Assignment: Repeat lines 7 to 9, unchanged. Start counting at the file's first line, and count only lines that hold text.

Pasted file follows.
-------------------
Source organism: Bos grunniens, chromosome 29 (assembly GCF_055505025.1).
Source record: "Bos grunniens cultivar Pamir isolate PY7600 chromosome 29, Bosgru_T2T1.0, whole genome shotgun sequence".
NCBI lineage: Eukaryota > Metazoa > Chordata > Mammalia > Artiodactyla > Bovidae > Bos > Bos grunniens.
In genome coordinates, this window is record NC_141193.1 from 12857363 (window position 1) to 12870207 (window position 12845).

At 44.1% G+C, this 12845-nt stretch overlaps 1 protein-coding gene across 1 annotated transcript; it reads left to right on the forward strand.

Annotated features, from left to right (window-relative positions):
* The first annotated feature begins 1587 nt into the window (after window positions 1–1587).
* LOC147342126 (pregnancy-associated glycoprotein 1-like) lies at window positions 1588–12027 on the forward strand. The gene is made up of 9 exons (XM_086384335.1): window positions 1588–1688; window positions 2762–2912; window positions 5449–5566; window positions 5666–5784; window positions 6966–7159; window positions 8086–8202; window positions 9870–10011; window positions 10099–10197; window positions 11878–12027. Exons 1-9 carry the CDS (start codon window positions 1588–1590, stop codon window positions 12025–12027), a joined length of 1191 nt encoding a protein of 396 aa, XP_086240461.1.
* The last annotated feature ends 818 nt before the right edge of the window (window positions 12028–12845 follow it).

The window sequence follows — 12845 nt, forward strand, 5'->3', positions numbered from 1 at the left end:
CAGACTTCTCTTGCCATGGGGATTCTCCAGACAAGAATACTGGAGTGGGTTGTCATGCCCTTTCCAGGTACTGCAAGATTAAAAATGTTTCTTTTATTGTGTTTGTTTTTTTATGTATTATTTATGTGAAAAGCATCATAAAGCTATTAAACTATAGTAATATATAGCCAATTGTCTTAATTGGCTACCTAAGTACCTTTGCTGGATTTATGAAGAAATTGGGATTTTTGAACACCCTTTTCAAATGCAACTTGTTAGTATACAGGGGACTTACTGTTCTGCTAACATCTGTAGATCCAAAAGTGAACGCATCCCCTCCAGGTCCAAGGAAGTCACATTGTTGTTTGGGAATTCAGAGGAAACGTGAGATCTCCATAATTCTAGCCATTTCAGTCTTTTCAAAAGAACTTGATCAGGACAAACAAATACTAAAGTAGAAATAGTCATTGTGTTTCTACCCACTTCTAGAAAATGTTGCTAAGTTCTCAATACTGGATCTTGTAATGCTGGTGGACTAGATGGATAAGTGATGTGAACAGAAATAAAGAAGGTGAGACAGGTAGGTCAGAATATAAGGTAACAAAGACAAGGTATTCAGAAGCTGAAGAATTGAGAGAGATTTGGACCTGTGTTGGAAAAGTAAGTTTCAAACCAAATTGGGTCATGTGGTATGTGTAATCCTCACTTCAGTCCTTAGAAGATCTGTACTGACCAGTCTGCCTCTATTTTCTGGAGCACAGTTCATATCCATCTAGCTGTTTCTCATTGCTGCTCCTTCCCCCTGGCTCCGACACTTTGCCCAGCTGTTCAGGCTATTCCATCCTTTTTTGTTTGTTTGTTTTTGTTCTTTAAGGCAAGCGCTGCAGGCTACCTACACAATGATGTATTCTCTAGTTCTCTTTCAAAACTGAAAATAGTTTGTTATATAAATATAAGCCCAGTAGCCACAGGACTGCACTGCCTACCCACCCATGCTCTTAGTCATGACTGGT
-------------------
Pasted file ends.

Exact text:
* The first annotated feature begins 1587 nt into the window (after window positions 1–1587).
* LOC147342126 (pregnancy-associated glycoprotein 1-like) lies at window positions 1588–12027 on the forward strand. The gene is made up of 9 exons (XM_086384335.1): window positions 1588–1688; window positions 2762–2912; window positions 5449–5566; window positions 5666–5784; window positions 6966–7159; window positions 8086–8202; window positions 9870–10011; window positions 10099–10197; window positions 11878–12027. Exons 1-9 carry the CDS (start codon window positions 1588–1590, stop codon window positions 12025–12027), a joined length of 1191 nt encoding a protein of 396 aa, XP_086240461.1.
* The last annotated feature ends 818 nt before the right edge of the window (window positions 12028–12845 follow it).